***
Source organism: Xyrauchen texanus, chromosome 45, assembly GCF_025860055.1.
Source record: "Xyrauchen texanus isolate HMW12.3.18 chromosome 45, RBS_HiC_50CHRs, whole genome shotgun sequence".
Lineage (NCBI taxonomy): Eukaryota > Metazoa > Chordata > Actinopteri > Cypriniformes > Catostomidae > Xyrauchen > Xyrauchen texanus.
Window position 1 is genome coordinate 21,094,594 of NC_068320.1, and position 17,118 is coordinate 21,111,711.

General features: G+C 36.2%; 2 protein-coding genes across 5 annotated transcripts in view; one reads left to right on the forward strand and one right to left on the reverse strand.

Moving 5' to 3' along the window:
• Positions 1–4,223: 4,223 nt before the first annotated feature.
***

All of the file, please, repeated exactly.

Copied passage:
Source organism: Xyrauchen texanus, chromosome 45, assembly GCF_025860055.1.
Source record: "Xyrauchen texanus isolate HMW12.3.18 chromosome 45, RBS_HiC_50CHRs, whole genome shotgun sequence".
Lineage (NCBI taxonomy): Eukaryota > Metazoa > Chordata > Actinopteri > Cypriniformes > Catostomidae > Xyrauchen > Xyrauchen texanus.
Window position 1 is genome coordinate 21,094,594 of NC_068320.1, and position 17,118 is coordinate 21,111,711.

General features: G+C 36.2%; 2 protein-coding genes across 5 annotated transcripts in view; one reads left to right on the forward strand and one right to left on the reverse strand.

Moving 5' to 3' along the window:
• Positions 1–4,223: 4,223 nt before the first annotated feature.